≥25.0 kg/m2) and have additional risk factors for diabetes, including physical inactivity,
family history of diabetes, belonging to an ethnic group with a high prevalence of diabetes, history of gestational diabetes, high blood pressure, low HDL
cholesterol, or high triglycerides (1).
The extent to which ADA screening and follow-up are implemented among American Indians is a concern, since this population
a high rate of type 2 diabetes and its complications. Participants’ comments and questions
indicated that many of these urban-dwelling American Indian women had not previously been screened
for type 2 diabetes. Many tribes around the country have recently initiated or expanded diabetes prevention services in tribal communities. A recent
telephone interview study in Montana found 72% of 428 randomly selected American Indian adults aged 18
to 44 years living on or near a reservation recalled having a blood glucose screening for diabetes within the past 3 years (24), but data on the extent of screening and monitoring for urban American Indian adults are lacking.
Urban American Indians are a growing population that is under-served for preventive health care; in the 2000 U.S. census, 61% (1.5 million) of Americans who reported American Indian or Alaska Native ethnicity alone lived in urban areas (25). Of these, only 34% resided in counties with a federally funded urban outpatient clinic serving American Indians, and these clinics nearly lost their federal funding in a recent budget cycle (25). ADA recommends that FBG or IGT screening be conducted
only as part of a health care office visit (1). Fully implementing ADA screening recommendations among urban American Indian and other high-risk adults presents many challenges, particularly 1) identifying a health care system that has the infrastructure and ongoing funding to reach these residents and 2) providing follow-up monitoring (and ideally, support for lifestyle changes) after diagnosing adults with IFG or IGT, which can carry emotionally laden or negative labels. However, added
impetus to resolve these challenges may come from the growing body of evidence that IFG and IGT (before progression to type 2 diabetes) may increase the risk for hypertension, abnormal blood lipid profiles, and cardiovascular diseases (26,27).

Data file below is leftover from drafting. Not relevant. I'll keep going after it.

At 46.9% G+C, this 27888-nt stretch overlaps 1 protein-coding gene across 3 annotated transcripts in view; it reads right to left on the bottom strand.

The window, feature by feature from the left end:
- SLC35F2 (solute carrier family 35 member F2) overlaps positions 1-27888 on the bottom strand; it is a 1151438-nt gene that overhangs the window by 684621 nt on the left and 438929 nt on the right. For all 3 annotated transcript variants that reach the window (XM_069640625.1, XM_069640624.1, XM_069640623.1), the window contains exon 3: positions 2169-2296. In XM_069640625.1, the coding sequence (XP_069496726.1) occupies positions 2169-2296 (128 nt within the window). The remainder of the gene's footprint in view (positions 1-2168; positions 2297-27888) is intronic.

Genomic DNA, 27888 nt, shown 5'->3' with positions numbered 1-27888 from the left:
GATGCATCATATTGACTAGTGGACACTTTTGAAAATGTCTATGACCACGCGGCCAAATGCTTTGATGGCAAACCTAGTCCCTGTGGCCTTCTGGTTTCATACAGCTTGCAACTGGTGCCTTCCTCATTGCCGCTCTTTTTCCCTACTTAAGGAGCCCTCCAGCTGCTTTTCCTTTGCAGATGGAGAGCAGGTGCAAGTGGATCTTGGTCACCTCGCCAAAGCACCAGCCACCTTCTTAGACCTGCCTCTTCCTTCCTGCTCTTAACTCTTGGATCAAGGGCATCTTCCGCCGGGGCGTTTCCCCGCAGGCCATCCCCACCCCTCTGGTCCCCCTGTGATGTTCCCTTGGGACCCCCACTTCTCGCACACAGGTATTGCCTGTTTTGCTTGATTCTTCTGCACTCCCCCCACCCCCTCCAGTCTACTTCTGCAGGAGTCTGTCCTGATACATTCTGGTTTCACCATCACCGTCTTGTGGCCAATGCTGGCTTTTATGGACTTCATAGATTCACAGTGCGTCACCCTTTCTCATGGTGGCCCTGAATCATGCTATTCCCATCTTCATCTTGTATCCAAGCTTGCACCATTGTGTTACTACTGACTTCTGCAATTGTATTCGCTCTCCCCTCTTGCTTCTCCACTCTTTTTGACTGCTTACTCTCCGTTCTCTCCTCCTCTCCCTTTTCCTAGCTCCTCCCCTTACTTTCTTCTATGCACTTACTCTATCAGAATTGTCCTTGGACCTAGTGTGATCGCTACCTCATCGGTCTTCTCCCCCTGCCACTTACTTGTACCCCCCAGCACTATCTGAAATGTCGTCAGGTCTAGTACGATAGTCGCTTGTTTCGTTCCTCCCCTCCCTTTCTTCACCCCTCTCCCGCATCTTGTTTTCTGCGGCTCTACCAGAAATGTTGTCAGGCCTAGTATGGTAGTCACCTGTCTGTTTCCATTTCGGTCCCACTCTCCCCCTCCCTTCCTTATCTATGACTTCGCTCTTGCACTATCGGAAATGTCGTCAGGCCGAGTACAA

During study design, the research team decided to disclose and explain results of each clinic visit in writing to participants because of the seriousness of type 2 diabetes and potential to prevent or delay the disease, despite potential contamination of the research findings. This
disclosure likely contributed to the lack of significant difference between the control and intervention groups. If findings from this study are confirmed in larger samples, periodic follow-up that promotes specific client
awareness of clinical results, along with detailed dietary assessments, may be an effective low-intensity intervention with high-risk women. Because of the ethical principle of not withholding effective interventions, researchers in future studies might then be ethically bound to disclose future study participants’ blood glucose and other markers.
Low-intensity vs high-intensity interventions
The major clinical trials that used intense lifestyle interventions with frequent participant contact produced changes in physical activity that this study did not and found larger mean physiologic changes and similar mean self-reported dietary changes (4,11,13,28,29). The high baseline average reported amount of time spent in leisure physical activity of 4.4
hours (SD, 3.8 hours) per week may partially explain the lack of
significant increase in physical activity here. More intense interventions may be needed to stimulate increased participation in moderate- and vigorous-intensity activity (30).
At the end of the 3-year Diabetes Prevention Program (DPP) lifestyle intervention study, participants had attended an average of 50.3